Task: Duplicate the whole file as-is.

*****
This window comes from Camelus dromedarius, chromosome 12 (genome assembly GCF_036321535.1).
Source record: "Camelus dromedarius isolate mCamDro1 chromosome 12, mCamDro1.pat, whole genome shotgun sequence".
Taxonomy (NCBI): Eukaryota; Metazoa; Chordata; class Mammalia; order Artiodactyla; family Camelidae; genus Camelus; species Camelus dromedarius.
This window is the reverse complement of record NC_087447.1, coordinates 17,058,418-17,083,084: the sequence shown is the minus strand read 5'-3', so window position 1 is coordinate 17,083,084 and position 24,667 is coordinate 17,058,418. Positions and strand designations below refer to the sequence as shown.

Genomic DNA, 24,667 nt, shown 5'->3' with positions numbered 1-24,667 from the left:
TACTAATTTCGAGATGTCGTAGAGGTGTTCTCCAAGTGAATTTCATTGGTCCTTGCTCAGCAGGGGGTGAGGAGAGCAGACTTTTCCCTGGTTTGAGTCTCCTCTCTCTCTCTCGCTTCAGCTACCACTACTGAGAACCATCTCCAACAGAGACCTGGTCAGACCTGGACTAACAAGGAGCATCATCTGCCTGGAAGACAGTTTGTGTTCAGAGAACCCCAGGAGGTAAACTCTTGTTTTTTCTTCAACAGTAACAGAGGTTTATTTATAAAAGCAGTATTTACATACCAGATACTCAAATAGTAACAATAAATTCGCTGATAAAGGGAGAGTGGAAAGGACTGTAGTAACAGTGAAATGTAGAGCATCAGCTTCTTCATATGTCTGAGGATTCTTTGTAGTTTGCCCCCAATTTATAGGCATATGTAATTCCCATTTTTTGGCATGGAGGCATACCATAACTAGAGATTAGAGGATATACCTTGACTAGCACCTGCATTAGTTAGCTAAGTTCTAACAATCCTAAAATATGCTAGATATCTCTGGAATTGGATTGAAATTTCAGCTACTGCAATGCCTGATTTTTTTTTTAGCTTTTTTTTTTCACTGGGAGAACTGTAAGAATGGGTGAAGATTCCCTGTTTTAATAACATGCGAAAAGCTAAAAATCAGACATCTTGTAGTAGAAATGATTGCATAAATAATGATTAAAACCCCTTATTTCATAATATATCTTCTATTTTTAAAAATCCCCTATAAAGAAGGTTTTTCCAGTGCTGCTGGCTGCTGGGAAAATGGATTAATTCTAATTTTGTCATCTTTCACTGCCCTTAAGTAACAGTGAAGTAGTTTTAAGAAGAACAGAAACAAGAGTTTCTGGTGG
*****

This window comes from Camelus dromedarius, chromosome 12 (genome assembly GCF_036321535.1).
Source record: "Camelus dromedarius isolate mCamDro1 chromosome 12, mCamDro1.pat, whole genome shotgun sequence".
Taxonomy (NCBI): Eukaryota; Metazoa; Chordata; class Mammalia; order Artiodactyla; family Camelidae; genus Camelus; species Camelus dromedarius.
This window is the reverse complement of record NC_087447.1, coordinates 17,058,418-17,083,084: the sequence shown is the minus strand read 5'-3', so window position 1 is coordinate 17,083,084 and position 24,667 is coordinate 17,058,418. Positions and strand designations below refer to the sequence as shown.

Genomic DNA, 24,667 nt, shown 5'->3' with positions numbered 1-24,667 from the left:
TACTAATTTCGAGATGTCGTAGAGGTGTTCTCCAAGTGAATTTCATTGGTCCTTGCTCAGCAGGGGGTGAGGAGAGCAGACTTTTCCCTGGTTTGAGTCTCCTCTCTCTCTCTCGCTTCAGCTACCACTACTGAGAACCATCTCCAACAGAGACCTGGTCAGACCTGGACTAACAAGGAGCATCATCTGCCTGGAAGACAGTTTGTGTTCAGAGAACCCCAGGAGGTAAACTCTTGTTTTTTCTTCAACAGTAACAGAGGTTTATTTATAAAAGCAGTATTTACATACCAGATACTCAAATAGTAACAATAAATTCGCTGATAAAGGGAGAGTGGAAAGGACTGTAGTAACAGTGAAATGTAGAGCATCAGCTTCTTCATATGTCTGAGGATTCTTTGTAGTTTGCCCCCAATTTATAGGCATATGTAATTCCCATTTTTTGGCATGGAGGCATACCATAACTAGAGATTAGAGGATATACCTTGACTAGCACCTGCATTAGTTAGCTAAGTTCTAACAATCCTAAAATATGCTAGATATCTCTGGAATTGGATTGAAATTTCAGCTACTGCAATGCCTGATTTTTTTTTTAGCTTTTTTTTTTCACTGGGAGAACTGTAAGAATGGGTGAAGATTCCCTGTTTTAATAACATGCGAAAAGCTAAAAATCAGACATCTTGTAGTAGAAATGATTGCATAAATAATGATTAAAACCCCTTATTTCATAATATATCTTCTATTTTTAAAAATCCCCTATAAAGAAGGTTTTTCCAGTGCTGCTGGCTGCTGGGAAAATGGATTAATTCTAATTTTGTCATCTTTCACTGCCCTTAAGTAACAGTGAAGTAGTTTTAAGAAGAACAGAAACAAGAGTTTCTGGTGG